Sustainable use

Coastal and ocean areas can be managed sustainably for the benefit of current and future generations, but only if concerted efforts can be made by national governments and the international community, acting together and working toward a common set of objectives.

Offshore oil platform, Texas. Photo credit: Denis-Huot/WWF/BIOS

At present government inaction toward ocean management and inability to enforce existing coastal regulations make problems of overuse, pollution, and resource degradation worse. Around the world, 177 nations have coastlines but fewer than 100 have developed coastal and near-shore management plans. While this number is nearly twice that in 1992, most countries have yet to move from planning to implementation.

Why is management of coastal and ocean resources so difficult? Coastal areas contain many different jurisdictions - local, regional and national - and involve different interests. In Brazil, for instance, coastal zone planners have to consult 20 levels of government. In the United Kingdom, 48 sub-national units of government, from Parliament to town councils, have authority to create an autonomous or semi-autonomous coastal management strategy. Such fragmentation of responsibility makes effective planning and programme coordination an enormous challenge.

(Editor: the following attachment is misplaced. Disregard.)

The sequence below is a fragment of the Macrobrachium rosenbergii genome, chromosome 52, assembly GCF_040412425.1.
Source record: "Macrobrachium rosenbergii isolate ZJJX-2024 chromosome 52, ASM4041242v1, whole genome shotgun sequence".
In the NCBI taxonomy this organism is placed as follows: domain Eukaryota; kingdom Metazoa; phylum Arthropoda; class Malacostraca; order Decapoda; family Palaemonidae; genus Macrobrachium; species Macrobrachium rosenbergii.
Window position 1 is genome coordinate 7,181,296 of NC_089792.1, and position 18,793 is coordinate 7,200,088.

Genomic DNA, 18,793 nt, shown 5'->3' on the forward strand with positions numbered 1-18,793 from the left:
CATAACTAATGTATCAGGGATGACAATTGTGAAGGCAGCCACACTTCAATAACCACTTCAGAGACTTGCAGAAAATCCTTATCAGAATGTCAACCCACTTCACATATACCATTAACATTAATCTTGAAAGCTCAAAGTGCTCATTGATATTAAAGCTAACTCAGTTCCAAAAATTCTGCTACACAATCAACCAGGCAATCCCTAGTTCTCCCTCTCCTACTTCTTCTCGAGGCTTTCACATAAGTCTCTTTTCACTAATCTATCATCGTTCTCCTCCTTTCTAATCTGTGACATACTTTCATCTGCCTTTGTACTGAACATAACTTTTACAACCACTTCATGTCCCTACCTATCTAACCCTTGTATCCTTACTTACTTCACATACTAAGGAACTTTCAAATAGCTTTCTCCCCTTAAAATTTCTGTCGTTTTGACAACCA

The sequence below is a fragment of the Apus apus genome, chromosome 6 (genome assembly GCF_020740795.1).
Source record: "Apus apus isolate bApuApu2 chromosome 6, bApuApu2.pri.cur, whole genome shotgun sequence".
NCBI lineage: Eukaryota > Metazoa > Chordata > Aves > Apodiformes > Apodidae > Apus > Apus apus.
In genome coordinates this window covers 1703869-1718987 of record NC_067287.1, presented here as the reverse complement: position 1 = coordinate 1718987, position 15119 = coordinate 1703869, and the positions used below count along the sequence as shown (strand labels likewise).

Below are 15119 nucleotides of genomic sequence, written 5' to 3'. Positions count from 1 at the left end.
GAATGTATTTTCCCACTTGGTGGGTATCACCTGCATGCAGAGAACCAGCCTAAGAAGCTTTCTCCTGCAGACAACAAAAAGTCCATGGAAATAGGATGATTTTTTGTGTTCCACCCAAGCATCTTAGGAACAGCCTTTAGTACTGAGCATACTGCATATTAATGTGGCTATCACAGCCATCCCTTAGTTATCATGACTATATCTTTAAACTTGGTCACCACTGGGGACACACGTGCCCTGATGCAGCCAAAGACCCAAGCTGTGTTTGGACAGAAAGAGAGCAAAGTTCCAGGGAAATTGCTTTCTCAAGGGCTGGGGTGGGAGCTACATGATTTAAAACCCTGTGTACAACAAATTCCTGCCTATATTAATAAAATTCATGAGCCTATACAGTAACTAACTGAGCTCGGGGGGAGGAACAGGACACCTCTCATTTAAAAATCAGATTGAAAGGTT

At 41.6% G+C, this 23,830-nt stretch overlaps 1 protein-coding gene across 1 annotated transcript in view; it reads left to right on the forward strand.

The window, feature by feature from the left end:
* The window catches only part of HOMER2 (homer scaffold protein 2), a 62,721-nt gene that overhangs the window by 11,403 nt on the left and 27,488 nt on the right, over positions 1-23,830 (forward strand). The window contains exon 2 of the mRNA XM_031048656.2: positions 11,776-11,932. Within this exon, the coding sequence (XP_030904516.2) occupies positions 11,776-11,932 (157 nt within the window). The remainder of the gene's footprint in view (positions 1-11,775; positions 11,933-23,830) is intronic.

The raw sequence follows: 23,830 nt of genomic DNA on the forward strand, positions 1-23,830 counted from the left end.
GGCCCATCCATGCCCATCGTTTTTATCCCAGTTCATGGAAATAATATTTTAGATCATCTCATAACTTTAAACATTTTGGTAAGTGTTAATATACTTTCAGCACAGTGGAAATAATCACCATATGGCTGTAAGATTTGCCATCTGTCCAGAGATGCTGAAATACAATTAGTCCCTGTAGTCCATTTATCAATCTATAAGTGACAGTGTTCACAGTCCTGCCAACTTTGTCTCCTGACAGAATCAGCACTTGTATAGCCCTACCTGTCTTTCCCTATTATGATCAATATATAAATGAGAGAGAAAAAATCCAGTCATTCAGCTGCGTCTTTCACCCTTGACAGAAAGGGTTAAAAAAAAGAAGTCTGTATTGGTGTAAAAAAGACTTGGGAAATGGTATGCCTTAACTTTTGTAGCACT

Nevertheless, there are compelling economic reasons to manage coastal and ocean waters better. Ocean ecosystems provide goods and services worth at least $21 trillion a year, over half of this from coastal ecosystems. The haul of seafood alone was valued at $91.2 billion in 2006 providing direct employment to at least 43.5 million people, the majority of them in Asia. China alone accounts for 12.6 million (30 per cent of the total number). In addition, as many as half a billion people draw their livelihoods indirectly from the sea: processors, packers, shippers, and distributors of seafood; shipbuilders and outfitters; and those working in marine-based tourism and the recreational fishing industry, among others.